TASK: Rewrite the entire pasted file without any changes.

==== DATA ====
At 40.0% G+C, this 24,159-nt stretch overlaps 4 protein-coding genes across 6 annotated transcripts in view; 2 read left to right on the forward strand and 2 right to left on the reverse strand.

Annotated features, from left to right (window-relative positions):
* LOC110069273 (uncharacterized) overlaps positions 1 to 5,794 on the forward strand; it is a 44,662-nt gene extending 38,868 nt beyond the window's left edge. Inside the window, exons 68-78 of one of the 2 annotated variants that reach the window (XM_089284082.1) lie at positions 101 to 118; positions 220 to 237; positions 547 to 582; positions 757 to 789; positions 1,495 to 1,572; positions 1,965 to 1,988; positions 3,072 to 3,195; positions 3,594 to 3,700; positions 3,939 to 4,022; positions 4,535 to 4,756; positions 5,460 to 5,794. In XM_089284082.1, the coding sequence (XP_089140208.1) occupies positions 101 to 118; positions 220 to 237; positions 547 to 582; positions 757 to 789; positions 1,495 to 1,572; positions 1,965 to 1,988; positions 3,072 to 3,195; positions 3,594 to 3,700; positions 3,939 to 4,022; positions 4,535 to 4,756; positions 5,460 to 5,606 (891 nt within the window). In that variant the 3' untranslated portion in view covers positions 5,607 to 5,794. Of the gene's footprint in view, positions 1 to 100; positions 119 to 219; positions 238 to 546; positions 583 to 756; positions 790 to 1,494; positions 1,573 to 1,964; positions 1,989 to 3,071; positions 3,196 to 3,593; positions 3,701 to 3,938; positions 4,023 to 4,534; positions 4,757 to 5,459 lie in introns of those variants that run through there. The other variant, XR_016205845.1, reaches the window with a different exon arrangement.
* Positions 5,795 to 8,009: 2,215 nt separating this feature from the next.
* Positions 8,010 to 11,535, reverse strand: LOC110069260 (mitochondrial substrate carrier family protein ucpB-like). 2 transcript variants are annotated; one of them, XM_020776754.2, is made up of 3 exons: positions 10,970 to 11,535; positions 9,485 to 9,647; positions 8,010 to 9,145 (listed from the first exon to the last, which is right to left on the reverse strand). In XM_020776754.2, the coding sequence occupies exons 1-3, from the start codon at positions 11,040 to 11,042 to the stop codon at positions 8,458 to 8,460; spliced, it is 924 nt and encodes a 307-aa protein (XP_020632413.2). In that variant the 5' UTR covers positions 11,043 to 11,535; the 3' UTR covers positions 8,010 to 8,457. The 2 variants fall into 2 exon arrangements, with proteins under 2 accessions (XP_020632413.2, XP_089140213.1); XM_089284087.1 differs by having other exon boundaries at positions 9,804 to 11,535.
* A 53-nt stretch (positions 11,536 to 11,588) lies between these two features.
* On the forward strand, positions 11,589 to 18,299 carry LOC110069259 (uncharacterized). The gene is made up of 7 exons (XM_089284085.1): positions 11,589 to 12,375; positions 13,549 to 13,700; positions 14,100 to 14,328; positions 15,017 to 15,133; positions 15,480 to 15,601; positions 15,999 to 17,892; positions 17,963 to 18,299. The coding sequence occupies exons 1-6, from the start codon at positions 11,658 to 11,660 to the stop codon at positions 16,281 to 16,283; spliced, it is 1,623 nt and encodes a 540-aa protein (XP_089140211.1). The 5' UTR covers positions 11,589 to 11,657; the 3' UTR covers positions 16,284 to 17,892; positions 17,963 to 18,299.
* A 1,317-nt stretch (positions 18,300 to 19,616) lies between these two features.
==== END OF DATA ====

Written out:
At 40.0% G+C, this 24,159-nt stretch overlaps 4 protein-coding genes across 6 annotated transcripts in view; 2 read left to right on the forward strand and 2 right to left on the reverse strand.

Annotated features, from left to right (window-relative positions):
* LOC110069273 (uncharacterized) overlaps positions 1 to 5,794 on the forward strand; it is a 44,662-nt gene extending 38,868 nt beyond the window's left edge. Inside the window, exons 68-78 of one of the 2 annotated variants that reach the window (XM_089284082.1) lie at positions 101 to 118; positions 220 to 237; positions 547 to 582; positions 757 to 789; positions 1,495 to 1,572; positions 1,965 to 1,988; positions 3,072 to 3,195; positions 3,594 to 3,700; positions 3,939 to 4,022; positions 4,535 to 4,756; positions 5,460 to 5,794. In XM_089284082.1, the coding sequence (XP_089140208.1) occupies positions 101 to 118; positions 220 to 237; positions 547 to 582; positions 757 to 789; positions 1,495 to 1,572; positions 1,965 to 1,988; positions 3,072 to 3,195; positions 3,594 to 3,700; positions 3,939 to 4,022; positions 4,535 to 4,756; positions 5,460 to 5,606 (891 nt within the window). In that variant the 3' untranslated portion in view covers positions 5,607 to 5,794. Of the gene's footprint in view, positions 1 to 100; positions 119 to 219; positions 238 to 546; positions 583 to 756; positions 790 to 1,494; positions 1,573 to 1,964; positions 1,989 to 3,071; positions 3,196 to 3,593; positions 3,701 to 3,938; positions 4,023 to 4,534; positions 4,757 to 5,459 lie in introns of those variants that run through there. The other variant, XR_016205845.1, reaches the window with a different exon arrangement.
* Positions 5,795 to 8,009: 2,215 nt separating this feature from the next.
* Positions 8,010 to 11,535, reverse strand: LOC110069260 (mitochondrial substrate carrier family protein ucpB-like). 2 transcript variants are annotated; one of them, XM_020776754.2, is made up of 3 exons: positions 10,970 to 11,535; positions 9,485 to 9,647; positions 8,010 to 9,145 (listed from the first exon to the last, which is right to left on the reverse strand). In XM_020776754.2, the coding sequence occupies exons 1-3, from the start codon at positions 11,040 to 11,042 to the stop codon at positions 8,458 to 8,460; spliced, it is 924 nt and encodes a 307-aa protein (XP_020632413.2). In that variant the 5' UTR covers positions 11,043 to 11,535; the 3' UTR covers positions 8,010 to 8,457. The 2 variants fall into 2 exon arrangements, with proteins under 2 accessions (XP_020632413.2, XP_089140213.1); XM_089284087.1 differs by having other exon boundaries at positions 9,804 to 11,535.
* A 53-nt stretch (positions 11,536 to 11,588) lies between these two features.
* On the forward strand, positions 11,589 to 18,299 carry LOC110069259 (uncharacterized). The gene is made up of 7 exons (XM_089284085.1): positions 11,589 to 12,375; positions 13,549 to 13,700; positions 14,100 to 14,328; positions 15,017 to 15,133; positions 15,480 to 15,601; positions 15,999 to 17,892; positions 17,963 to 18,299. The coding sequence occupies exons 1-6, from the start codon at positions 11,658 to 11,660 to the stop codon at positions 16,281 to 16,283; spliced, it is 1,623 nt and encodes a 540-aa protein (XP_089140211.1). The 5' UTR covers positions 11,589 to 11,657; the 3' UTR covers positions 16,284 to 17,892; positions 17,963 to 18,299.
* A 1,317-nt stretch (positions 18,300 to 19,616) lies between these two features.